"New moves for a heroic legendary 'action figure' ", by China Daily


He was a hero for generations of Chinese. His name came to represent the ideals of morality, dedication and sacrifice. He is the symbol of "serving the people".
Lei Feng was a Chinese solider who died in an accident in 1962, aged 22. After his death, Chairman Mao Zedong called on the whole nation to "Learn from comrade Lei Feng".

Lei was a nationwide icon of morality for nearly 50 years and even today, people still describe someone dedicated to helping others as "a living Lei Feng".
But, as with many other memories of harder times, Lei's spirit is fading away as China's fresh generations focus instead on an era of consumerism.
The questions of whether Lei Feng's legacy still exists, coupled with what he would be like if he lived to see a modern China, haunt one local artist.

Dai Xiang, 32, a young visual artist with a strong imagination, believes Lei's survival depends on how new generations interpret him.
"Most people know about Lei from political propaganda. However, independent thinking allows us to decide what Lei means to us now," Dai said.
Unlike many critics, Dai doesn't only question the reliability of Lei Feng's deeds, "recorded" in his diary. He also tries to interpret a new meaning with a practical application to the present commercial society.

In 2006, Dai started creating a set of photos named The New Story of Lei Feng, placing the legendary icon into modern day society.
The artist bought a 40-cm puppet and dressed it up in a traditional green army uniform and a hat emblazoned with a red star. His friends and students, as well as hired models, took the roles of extras.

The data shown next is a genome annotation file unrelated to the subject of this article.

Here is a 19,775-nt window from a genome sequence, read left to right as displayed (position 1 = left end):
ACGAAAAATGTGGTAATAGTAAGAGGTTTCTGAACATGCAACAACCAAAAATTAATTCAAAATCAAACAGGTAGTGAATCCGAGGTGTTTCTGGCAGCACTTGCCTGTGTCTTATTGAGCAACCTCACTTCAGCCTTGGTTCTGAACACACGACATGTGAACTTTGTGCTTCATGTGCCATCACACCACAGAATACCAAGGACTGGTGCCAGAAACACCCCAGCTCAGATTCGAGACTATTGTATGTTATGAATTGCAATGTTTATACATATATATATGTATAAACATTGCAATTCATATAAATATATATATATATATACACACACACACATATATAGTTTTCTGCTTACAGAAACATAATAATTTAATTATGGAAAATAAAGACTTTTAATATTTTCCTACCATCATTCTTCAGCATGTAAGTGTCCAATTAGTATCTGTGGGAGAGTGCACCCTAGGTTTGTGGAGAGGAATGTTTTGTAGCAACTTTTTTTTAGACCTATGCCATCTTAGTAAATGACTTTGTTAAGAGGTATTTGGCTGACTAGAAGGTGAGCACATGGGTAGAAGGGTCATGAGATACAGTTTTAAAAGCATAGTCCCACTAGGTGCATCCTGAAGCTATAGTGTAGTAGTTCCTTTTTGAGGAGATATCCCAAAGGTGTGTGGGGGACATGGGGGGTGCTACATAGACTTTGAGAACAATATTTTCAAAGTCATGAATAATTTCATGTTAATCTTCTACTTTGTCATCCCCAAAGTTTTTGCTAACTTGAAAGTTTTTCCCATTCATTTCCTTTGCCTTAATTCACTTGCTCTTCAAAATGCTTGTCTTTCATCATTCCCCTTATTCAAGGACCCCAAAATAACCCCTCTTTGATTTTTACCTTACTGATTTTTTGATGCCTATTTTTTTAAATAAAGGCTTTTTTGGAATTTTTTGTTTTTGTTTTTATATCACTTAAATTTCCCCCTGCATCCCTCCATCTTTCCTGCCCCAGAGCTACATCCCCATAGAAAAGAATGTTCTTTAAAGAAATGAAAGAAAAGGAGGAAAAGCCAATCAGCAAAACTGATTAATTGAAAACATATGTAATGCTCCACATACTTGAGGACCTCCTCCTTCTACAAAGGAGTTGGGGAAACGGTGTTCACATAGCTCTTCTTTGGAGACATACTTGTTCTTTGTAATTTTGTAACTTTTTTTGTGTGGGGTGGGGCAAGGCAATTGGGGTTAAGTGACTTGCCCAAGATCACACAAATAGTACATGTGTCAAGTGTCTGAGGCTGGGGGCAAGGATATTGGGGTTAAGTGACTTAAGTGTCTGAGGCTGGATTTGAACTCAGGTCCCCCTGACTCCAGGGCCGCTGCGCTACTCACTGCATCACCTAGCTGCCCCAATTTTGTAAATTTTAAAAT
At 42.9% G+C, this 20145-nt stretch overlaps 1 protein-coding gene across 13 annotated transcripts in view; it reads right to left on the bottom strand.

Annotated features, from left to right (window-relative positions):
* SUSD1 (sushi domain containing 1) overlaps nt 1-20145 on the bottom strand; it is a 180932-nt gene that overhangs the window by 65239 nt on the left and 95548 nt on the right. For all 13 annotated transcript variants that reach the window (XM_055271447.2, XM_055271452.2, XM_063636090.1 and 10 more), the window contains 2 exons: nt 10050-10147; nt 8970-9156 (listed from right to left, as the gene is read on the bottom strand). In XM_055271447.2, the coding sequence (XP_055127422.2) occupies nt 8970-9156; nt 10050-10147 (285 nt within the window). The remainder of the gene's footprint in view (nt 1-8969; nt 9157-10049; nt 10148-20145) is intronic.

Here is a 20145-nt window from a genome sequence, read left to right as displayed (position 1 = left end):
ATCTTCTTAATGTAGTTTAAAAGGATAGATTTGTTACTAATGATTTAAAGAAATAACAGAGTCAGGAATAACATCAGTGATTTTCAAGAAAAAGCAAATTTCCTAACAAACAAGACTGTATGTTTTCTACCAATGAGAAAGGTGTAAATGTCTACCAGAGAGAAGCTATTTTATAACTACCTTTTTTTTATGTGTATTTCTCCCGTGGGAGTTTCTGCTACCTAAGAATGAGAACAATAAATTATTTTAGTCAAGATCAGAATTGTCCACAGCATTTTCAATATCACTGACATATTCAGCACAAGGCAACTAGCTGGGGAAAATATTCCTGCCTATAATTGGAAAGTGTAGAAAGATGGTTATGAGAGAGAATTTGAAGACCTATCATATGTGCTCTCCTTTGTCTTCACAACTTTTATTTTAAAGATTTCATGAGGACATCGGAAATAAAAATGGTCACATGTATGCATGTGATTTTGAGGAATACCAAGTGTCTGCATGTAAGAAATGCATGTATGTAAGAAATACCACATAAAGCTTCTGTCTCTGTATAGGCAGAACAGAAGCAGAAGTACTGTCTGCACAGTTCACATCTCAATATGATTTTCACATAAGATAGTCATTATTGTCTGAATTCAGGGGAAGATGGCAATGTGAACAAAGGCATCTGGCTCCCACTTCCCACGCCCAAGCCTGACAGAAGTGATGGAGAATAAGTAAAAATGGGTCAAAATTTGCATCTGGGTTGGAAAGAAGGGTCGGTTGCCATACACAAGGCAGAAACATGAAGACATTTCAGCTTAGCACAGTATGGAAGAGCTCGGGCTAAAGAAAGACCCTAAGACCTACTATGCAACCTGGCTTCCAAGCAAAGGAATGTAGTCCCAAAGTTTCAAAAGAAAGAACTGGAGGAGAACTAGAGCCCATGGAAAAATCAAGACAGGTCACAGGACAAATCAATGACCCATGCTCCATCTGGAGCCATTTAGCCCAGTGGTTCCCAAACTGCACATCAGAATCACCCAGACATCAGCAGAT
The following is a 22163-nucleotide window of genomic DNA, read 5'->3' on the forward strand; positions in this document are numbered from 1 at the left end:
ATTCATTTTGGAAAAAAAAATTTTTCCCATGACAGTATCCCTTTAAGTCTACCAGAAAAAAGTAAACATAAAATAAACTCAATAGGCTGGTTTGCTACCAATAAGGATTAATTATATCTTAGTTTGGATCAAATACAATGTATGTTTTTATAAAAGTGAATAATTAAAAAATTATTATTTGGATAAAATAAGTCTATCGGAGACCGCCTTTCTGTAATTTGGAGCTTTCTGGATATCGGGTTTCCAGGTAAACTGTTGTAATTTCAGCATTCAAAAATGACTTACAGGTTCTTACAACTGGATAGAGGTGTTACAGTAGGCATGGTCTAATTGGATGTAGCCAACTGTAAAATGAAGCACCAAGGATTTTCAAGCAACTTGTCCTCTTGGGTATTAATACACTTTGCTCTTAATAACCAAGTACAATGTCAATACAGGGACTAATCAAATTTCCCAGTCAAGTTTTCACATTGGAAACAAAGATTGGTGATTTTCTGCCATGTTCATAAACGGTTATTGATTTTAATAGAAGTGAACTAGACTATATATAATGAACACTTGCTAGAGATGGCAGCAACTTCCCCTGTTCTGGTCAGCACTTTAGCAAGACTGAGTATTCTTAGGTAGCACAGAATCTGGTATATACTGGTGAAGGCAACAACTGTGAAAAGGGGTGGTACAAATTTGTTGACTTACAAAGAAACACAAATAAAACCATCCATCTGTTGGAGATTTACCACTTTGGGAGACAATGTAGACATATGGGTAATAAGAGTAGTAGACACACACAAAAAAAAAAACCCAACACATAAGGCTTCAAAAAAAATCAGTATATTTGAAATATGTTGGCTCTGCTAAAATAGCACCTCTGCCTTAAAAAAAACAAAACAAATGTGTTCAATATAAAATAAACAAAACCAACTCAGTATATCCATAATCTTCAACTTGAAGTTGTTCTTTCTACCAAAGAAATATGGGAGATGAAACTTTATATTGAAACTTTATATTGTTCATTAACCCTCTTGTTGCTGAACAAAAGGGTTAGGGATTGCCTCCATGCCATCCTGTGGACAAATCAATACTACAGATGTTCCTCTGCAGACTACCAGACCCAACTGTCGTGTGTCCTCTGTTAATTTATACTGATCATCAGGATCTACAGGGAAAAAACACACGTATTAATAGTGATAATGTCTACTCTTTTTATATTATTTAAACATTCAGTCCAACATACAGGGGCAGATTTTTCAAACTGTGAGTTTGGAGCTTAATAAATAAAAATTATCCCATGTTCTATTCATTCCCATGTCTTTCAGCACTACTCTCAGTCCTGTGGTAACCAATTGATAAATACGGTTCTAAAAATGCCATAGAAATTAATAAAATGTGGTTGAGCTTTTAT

Dai finished the 12 pictures in the book in 2007, most of which were then purchased by Dahe Gallery in the 798 Art Zone.
In 2008, The New Story of Lei Feng was displayed at the Academic Exhibition of Contemporary Chinese Photography in Beijing. Curator Bao Kun wrote a foreword for the debut exhibition, titled "A Hero Forever".

"Lei Feng was a young man with passion. Though he was tagged with too many political meanings, we shouldn't deny his spirit," said Bao.
In Dai's works, Lei remains the moral hero who dedicates his life to helping others. He saves a child from drowning and captures a robber with a knife, while spectators do little more than watch.

In other pictures though, Lei seems like a cultural icon. He reads book by Mao Zedong in a McDonald's and poses in an advertisement for Canon.
"In my works, Lei Feng is more a symbol than an individual. He represents the values and spirit of his time, filled with idealism, heroism and warmth to others," said Dai. "All of these aspects are quite rare now."

"Lei Feng was a legend but his spirit has faded because he was mostly misused by political tricks and commercial needs," Dai said.
Dai's said his next visual work will not relate to politics but will continue to focus on the phenomenon of consumerism in modern society.